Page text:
Wednesday, February 19, 2014

FYC: Best Cinematography, Prisoners

*With Oscar voting in full swing and the ceremony less than two weeks away, I'm taking this week to spotlight a handful of nominees in the technical categories. These are not frontrunners in their category, but they are worthy of our consideration. Welcome to FYC Week.*

There are plenty of great working cinematographers out there, and they are worthy of their merits, so I mean no disrespect to the other three nominees in Best Cinematography this year - Philippe Le Sourd (The Grandmaster), Bruno Delbonnel (Inside Llewyn Davis), and Phedon Papamichael (Nebraska) - when I say that this race is between the two greatest working cinematographers today, Emmanuel Lubezki (Gravity) and Roger A. Deakins (Prisoners). Both men are best known for the auteurs they often collaborate with: Lubezki has lensed a number of films by Alfonso Cuaron and Terrence Malick, while Deakins has been a longtime collaborator with the Coen Brothers. And this year, on their sixth and eleventh nominations, respectively, they go head-to-head for the first time in the pursuit of either of their first win.


Lubezki is an undeniable talent, and he is most likely going to win this year for his mind-shatteringly great work on Gravity. But Deakins' work on Prisoners is not to be overlooked, and it may even be the superior work. There's a precision to the way Deakins frames each shot in the film, using faded colors and subdued lighting to create a monotonous, this-could-be-anywhere feel. For a film about kidnapping and the extremes that people can go to in the name of "justice," Deakins appropriately shows us the shadows slinking around this sleepy burg, the sinister hiding in plain sight and bubbling just under the surface. More than anything, he makes this film visually beautiful, despite the wretched darkness in its heart. Every frame of the film is a little masterpiece, and each one tells a complete story in and of itself. The flair of Deakins' work isn't nearly as in-your-face as Lubezki's, but it adds so much more to the film, an essential component in the way the film transcends it's pot-boiler narrative and becomes a film about the darker corners of human nature. The characters in the film can only begin to fathom the degradation of their souls, but Deakins' camera understands it all too well, presenting it to the audience in ways that are both beautiful and haunting.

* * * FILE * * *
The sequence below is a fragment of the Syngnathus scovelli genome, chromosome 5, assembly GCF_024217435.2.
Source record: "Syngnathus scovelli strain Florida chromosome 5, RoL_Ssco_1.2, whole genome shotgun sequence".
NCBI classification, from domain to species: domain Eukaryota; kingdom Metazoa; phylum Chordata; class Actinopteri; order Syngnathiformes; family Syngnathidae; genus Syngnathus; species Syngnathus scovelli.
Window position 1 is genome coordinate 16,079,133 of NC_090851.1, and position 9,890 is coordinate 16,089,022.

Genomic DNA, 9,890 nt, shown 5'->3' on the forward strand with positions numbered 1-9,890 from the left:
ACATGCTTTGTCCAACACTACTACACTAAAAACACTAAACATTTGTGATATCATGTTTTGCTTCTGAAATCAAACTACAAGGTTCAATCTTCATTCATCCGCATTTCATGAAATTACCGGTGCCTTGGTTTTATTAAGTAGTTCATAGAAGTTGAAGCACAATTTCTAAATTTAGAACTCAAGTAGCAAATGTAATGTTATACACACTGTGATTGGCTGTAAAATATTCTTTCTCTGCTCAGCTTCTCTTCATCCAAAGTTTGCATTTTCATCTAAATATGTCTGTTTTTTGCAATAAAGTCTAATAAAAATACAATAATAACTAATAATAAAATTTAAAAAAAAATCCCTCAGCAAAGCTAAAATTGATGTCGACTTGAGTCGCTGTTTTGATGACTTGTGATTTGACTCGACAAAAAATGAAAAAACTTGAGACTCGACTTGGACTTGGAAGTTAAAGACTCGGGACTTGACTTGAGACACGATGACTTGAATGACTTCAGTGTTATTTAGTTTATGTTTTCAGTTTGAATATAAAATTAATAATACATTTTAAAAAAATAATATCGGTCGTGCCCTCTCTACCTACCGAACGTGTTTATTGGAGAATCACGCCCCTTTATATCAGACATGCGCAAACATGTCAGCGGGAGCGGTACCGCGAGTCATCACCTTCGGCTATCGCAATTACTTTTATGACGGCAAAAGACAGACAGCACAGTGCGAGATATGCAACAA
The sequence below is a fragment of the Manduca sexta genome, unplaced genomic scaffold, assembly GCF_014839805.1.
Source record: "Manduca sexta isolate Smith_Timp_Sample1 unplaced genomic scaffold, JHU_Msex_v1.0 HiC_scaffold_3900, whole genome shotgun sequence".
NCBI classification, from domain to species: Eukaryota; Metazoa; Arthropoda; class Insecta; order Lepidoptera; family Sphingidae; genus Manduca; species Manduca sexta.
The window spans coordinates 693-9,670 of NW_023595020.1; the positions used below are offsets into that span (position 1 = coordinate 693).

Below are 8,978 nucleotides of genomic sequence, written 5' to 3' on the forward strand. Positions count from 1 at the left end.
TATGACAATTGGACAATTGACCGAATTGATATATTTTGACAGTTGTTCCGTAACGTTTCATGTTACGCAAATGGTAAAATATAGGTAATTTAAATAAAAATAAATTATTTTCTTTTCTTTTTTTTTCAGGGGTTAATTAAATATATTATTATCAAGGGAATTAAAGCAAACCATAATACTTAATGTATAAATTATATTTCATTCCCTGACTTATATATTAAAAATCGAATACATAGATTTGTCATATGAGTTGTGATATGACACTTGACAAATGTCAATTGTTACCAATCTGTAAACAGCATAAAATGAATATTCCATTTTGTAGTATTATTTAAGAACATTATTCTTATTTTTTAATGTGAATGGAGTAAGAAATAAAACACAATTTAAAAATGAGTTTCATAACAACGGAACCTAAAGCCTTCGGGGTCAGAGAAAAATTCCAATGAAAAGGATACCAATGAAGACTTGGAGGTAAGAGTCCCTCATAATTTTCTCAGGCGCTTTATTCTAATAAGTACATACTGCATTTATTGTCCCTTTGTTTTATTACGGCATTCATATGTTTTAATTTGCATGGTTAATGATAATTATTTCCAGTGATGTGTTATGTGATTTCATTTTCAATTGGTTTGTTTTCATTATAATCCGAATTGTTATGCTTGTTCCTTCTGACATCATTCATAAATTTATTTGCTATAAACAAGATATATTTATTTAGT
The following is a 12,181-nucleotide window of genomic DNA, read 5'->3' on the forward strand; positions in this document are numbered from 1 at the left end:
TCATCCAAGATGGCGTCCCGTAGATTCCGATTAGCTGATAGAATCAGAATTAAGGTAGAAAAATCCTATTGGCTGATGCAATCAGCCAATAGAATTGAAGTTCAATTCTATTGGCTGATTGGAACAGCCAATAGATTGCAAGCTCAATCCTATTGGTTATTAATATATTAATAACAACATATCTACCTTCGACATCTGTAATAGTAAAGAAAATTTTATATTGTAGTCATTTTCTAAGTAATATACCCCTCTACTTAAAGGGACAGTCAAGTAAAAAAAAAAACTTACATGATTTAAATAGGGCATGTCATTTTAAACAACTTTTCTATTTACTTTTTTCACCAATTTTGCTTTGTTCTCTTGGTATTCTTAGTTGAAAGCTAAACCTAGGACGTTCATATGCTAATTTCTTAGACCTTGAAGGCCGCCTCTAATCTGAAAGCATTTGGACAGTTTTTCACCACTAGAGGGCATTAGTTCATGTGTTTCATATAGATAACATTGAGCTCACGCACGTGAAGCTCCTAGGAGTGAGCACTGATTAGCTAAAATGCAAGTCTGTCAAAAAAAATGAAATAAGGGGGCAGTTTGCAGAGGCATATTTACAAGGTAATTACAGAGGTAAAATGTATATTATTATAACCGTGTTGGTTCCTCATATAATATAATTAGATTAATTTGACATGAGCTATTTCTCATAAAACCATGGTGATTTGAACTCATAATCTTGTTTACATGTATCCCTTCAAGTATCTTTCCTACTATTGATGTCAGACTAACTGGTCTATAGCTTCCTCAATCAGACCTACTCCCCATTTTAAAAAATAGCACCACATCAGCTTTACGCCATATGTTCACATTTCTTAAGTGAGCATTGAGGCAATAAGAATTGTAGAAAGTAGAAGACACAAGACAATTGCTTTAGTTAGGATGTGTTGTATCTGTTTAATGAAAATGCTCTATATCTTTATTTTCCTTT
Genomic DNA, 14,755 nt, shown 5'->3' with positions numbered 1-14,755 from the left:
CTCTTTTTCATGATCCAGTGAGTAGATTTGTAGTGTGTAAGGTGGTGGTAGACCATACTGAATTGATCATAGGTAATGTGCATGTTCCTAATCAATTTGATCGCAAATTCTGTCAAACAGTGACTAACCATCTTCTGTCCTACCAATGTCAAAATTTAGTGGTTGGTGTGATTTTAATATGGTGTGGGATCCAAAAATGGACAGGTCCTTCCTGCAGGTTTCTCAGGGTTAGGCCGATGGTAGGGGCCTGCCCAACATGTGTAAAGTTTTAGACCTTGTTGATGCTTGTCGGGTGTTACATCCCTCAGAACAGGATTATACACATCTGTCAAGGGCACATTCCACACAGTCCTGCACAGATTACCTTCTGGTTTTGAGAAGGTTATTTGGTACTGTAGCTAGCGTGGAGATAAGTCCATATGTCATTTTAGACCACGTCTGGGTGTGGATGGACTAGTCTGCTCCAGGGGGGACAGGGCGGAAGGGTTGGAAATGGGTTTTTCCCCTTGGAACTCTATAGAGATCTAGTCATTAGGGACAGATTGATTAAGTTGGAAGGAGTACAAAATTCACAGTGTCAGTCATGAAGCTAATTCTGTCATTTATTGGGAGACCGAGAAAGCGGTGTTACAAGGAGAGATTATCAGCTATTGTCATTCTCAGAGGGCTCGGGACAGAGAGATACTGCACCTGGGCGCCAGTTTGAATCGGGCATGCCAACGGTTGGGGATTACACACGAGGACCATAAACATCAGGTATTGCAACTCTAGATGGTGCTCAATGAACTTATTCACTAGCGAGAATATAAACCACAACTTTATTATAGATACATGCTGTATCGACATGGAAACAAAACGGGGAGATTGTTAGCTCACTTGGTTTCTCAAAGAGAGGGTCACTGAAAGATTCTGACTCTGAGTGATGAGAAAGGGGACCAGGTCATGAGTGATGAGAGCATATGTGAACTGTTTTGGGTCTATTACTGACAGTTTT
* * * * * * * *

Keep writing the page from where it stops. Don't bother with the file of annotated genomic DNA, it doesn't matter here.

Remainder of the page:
I'm not an expert on cinematography, so I have to recommend Matthew Scott's brilliant and informative breakdown of Deakins' work in Prisoners for those interested in the technical aspects. As I stated above, there's probably no beating Lubezki this year, and after so much brilliant work in his career he deserves to finally win an Oscar. But Deakins deserves it too, and Prisoners will likely end up being referred to as one of the finest works of his career. Ties are extremely rare at the Academy Awards; last year's in Best Sound Editing was the first since 1994, and only the sixth overall. But if any category desperately needed one this year, it's Cinematography, with Lubezki and Deakins both accepting.

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